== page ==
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Blog China's IIT Reform: 3 Major Changes for Foreigners in 2019

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China's IIT Reform: 3 Major Changes for Foreigners in 2019

by Bobby Lee | 11 April 2019

In June of last year, the People’s Republic of China (PRC) government proposed a series of reforms to its Individual Income Tax Law (IIT). Some of these changes started to take effect starting October 2018, but full implementation has been in full swing since January 2019. 

If you're still confused about what these reforms mean for you as a foreigner in China, it’s a good idea to understand they can affect you. In this article, we cover the 3 biggest changes and what they mean for you.

1. A New Definition for a Foreign China Resident Taxpayer

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Perhaps the biggest change in China’s IIT has to do with how a foreign China resident taxpayer will be defined from now on. Up until now, China relied on the 1-year and 5-year rule to define a tax residency for non-Chinese (foreigners).

This basically meant that if you were a foreigner living on mainland China for 365+ calendar days, both your onshore and offshore income coming from Chinese sources were subject to taxation under the country’s tax laws. And if you were residing on China’s mainland for more than 5 years, your onshore and offshore global income will be taxable under China’s tax laws, regardless of the source (in other words, it doesn’t have to come from Chinese sources).

The new definition is based on whether the foreign expat has been physically present in China’s territory for a period of 183 calendar days. This new rule does two things: (1) it makes it easier for foreigners working in China to become its tax residents, and (2) it better aligns the country’s tax laws with international standards.

The downside, according to the IBA, is twofold. China will have to update its calculation formula for expats, and it also leaves the fate of the 5-year rule up in the air. This rule allowed expatriates to better plan tax methods as they could leave the country before the 5-year period expires – allowing them to avoid being liable to full taxation in China if they so desired.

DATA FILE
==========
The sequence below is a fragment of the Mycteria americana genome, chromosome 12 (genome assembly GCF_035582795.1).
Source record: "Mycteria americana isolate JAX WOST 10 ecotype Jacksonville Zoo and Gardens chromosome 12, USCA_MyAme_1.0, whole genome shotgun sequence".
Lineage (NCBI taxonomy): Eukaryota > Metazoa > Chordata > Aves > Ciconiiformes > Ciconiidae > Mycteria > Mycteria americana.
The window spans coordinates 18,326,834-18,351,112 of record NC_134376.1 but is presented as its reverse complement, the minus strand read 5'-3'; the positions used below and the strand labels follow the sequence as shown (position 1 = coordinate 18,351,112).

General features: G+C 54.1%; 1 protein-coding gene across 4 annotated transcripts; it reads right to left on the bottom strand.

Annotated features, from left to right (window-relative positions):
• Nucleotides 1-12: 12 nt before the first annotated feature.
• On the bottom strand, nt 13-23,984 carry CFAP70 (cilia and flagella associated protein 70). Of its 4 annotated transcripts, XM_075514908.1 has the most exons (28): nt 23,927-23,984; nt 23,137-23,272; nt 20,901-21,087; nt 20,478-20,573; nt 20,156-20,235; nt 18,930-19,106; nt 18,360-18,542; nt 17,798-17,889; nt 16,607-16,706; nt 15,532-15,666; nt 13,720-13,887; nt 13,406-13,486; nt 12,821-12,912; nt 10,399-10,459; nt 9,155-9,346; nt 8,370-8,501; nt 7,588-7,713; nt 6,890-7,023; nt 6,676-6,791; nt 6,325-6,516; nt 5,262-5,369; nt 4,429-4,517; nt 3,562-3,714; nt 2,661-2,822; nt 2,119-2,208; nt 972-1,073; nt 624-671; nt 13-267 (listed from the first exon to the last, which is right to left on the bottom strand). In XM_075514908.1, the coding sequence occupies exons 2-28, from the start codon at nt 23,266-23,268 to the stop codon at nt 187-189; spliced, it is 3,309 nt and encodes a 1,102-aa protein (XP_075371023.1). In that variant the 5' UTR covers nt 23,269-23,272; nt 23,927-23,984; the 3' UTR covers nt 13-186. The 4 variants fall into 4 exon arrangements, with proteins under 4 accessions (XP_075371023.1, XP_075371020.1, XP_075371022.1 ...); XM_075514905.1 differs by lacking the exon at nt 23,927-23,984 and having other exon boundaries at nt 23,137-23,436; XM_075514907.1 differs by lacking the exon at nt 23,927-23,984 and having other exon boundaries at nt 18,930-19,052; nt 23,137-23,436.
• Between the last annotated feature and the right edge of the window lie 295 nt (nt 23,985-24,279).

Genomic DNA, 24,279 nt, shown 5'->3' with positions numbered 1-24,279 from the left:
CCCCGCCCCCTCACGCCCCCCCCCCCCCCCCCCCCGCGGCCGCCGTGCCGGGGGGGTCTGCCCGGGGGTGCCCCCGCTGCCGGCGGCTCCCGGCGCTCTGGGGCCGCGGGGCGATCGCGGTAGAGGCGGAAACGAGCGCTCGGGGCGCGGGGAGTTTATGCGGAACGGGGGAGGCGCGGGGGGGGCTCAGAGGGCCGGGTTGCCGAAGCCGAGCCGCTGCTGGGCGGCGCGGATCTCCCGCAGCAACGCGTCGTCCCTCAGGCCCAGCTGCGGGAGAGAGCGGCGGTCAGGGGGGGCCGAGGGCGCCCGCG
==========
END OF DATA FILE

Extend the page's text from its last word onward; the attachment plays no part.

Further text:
2. New Tax Deductions Applied to Both Expatriates and Chinese Alike

China’s IIT law so far allowed expats to deduct a certain portion of their tax for the following:

  • Healthcare costs (but only for serious illnesses)
  • Child education expenses
  • Further expenses self-education
  • Housing rent, and
  • Housing loan interest

With the revised IIT, these “special additional deductions” will now apply to all individuals, meaning both Chinese and foreigners working in China. Now that both are subject to the same rules, this may lead to an increase in tax burden for the former when it comes to things like flight tickets, meal allowances and laundry expenses.

But what does that mean for employers? First of all, according to Worldwide ERC, the amendment forbids them to deny an employee a valid deduction and will have to work closely with each employee to make sure that the deductions are taken into account. However, as they will have to do this every month, it can lead to a greater administrative burden for employers, especially in the HR and finance departments.

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3. New Rate Changes and Deduction Increase

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Under the new IIT law, the first part of the salary is not subject to IIT, or the statutory deduction will go from CNY 4,800 for foreigners to CNY 5,000. In addition, the income tax rates for employees with a taxable income of up to CNY 35,000 will also be amended from 3% to 45%.

Here is how this will look once these changes are implemented:

Current and Amended Tax Brackets for IIT on Monthly Taxable

Income (after standard deduction and allowable deductions)

Current Bracket

Amended Bracket

IIT rate (%)

up to 1,500

up to 3,000

3

1,501-4,500

3,001-12,000

10

4,501-9,000

12,001-25,000

20

9,001-35,000

25,001-35,000

25

35,001-55,000

35,001-55,000

30

55,001-80,000

55,001-80,000

35

Source: www.mondaq.com

In addition, four existing categories of income, salary & wages, income from providing services, author’s remuneration and royalties, will be all grouped into a new category of “Comprehensive Income”. This new category will be subject to the tax rates above ,and the rates themselves are based on the existing tax brackets.

However, there will be some changes in the tax brackets. For instance, the lowest brackets (3%, 10% and 20%) will be expanded, 25% bracket will be narrowed, while the highest brackets (30%, 35% and 45%) will stay the same.

Conclusion

This is the 7th revision of the China’s IIT law and is arguably the biggest one in terms of the changes that it brings, especially for expatriates working in China. Hopefully, this article gave you a better idea of what to expect and how to prepare for the PRC IIT law reforms.

If you have any questions or are concerned about compliance in China, please don't hesitate to download our Annual Accounts Audit Checklist or directly reach out to us for a free consultation.


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Topics: China Accounting & Tax, Chinese Law, Law Reform, Individual Income Tax (IIT)

Bobby Lee

Bobby Lee

Senior consultant at Hongda Business Services

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